Gross profit ratio: You calculate your gross profit ratio by taking your income less your direct materials and costs of goods sold. You then need to divide it by your total sales to get your gross profit ratio.

Three important financial ratios that every founder should know

A financial ratio is an important marker for qualitative analysis of your business. It also helps you to do an accurate comparative analysis with your competitors. Here are three important financial ratios that you should know.

Profitability

Profitability is another ratio that calculates how much profit the competitors are making by selling their services or products. The most common profitability ratio is the gross profit margin calculation. So, what is the gross profit margin? You can calculate gross profit margin by subtracting the cost of goods sold from sales and dividing by sales. The profitability ratio is a good indicator for businesses to understand their income on aggregated sales of a particular product line. While a high percentage ratio indicates that companies are making good money, a low percentage means they are not making enough.

Liquidity

If you are keen to learn your competitor’s ability to meet their short-term financial obligations, liquidity ratios would be the ones that you need to check out. This is a great indicator to determine how well a company is performing under its short-term economic conditions. Liquidity ratio analysis includes the current and quick ratios.

To get the current ratio, you need to divide current assets by current liabilities. If you find the ratio high, you need to understand that the business finances with its cash. It also indicates that the company can withstand short-term economic downturns.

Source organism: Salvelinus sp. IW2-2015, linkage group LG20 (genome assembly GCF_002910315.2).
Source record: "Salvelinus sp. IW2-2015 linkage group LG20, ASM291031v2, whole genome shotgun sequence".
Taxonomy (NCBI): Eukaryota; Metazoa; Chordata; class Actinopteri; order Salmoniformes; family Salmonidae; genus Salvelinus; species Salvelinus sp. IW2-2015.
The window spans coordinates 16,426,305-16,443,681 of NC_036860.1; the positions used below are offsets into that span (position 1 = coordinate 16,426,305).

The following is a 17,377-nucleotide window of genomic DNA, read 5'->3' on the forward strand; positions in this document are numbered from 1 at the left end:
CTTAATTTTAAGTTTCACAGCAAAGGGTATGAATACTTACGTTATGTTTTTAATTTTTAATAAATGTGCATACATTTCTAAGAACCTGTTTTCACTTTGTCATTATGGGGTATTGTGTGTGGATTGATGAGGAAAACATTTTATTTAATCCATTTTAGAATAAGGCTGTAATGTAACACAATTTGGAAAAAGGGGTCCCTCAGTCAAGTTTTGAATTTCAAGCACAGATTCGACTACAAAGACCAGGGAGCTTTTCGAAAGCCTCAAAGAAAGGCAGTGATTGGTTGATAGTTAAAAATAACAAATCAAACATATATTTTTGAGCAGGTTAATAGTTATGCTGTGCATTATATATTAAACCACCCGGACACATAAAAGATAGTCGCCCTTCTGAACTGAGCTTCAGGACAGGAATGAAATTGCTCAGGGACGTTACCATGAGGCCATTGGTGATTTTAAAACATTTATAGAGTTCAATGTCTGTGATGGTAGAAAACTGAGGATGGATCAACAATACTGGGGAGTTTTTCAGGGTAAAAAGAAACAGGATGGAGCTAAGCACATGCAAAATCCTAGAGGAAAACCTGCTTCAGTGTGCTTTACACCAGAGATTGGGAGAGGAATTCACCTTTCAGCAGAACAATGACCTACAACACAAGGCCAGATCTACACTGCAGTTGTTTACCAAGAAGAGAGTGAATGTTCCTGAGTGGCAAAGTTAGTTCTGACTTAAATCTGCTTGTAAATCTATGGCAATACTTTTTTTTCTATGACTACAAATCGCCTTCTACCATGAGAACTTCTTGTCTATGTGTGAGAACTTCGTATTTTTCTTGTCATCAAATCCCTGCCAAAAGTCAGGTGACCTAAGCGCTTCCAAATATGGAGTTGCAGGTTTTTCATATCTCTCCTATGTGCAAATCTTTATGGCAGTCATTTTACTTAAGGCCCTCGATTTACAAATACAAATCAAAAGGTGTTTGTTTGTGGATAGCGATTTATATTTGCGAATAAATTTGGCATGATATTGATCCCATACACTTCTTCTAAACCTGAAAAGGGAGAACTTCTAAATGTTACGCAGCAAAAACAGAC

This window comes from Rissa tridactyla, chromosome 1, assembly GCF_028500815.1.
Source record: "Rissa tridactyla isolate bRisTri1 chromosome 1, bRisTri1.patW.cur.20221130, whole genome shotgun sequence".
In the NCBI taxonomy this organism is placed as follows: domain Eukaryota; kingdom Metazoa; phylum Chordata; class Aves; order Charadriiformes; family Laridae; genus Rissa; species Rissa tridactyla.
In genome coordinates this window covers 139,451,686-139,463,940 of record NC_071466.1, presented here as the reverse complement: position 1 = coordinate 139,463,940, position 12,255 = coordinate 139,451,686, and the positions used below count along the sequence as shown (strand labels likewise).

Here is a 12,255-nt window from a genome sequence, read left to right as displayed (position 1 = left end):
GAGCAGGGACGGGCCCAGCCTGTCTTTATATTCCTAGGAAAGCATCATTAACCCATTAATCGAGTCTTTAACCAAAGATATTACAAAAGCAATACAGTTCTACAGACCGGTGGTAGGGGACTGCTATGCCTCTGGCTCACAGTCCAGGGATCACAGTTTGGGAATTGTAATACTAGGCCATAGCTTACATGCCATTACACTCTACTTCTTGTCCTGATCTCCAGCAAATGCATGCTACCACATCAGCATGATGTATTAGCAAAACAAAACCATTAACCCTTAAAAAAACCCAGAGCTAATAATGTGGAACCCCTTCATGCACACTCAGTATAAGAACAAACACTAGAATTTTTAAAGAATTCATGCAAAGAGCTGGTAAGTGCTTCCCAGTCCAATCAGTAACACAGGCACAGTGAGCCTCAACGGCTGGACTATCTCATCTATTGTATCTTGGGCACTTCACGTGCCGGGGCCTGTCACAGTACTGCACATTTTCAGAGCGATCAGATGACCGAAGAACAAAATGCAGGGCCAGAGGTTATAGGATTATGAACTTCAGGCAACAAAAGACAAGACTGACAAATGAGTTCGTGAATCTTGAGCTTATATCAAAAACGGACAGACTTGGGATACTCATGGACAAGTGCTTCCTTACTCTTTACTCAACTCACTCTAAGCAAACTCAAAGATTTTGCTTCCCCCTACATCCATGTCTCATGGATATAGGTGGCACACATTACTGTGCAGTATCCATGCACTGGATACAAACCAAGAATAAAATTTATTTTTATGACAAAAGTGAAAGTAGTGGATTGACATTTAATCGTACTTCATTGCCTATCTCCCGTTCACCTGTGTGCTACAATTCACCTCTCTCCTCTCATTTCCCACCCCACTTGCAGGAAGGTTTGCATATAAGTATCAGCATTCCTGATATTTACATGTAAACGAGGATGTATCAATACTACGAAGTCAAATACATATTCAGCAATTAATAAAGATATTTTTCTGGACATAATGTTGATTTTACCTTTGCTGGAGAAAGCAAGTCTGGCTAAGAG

On the other hand, to determine the quick ratio, you need to subtract between the current assets and inventory divided by current liabilities. This ratio is an indicator of how a competitor is doing to pay current liabilities without selling its inventory. A high quick ratio is always preferable by businesses, just like the current ratio.

Financial leverage

This ratio can help you calculate the company’s long-term solvency. This ratio can help you gauge and understand how well your competitors are using debt and equity financing for business operations. Know that the debt ratio and debt to equity ratio are the two most popular financial leverage ratios that you should be knowing.

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While checking the financial statements of your competition, pay special attention to essential numbers like gross margins, operating and net profit margins, etc.

Debt ratio

When you divide the total debt by your total assets, you get your debt ratio. A debt ratio empowers you with vital information like how much debt your competitors are investing in acquiring business assets. It is usually calculated as a percentage where a low percentage means the company is financing its business operations with cash rather than debt. A higher debt ratio means it’s the other way.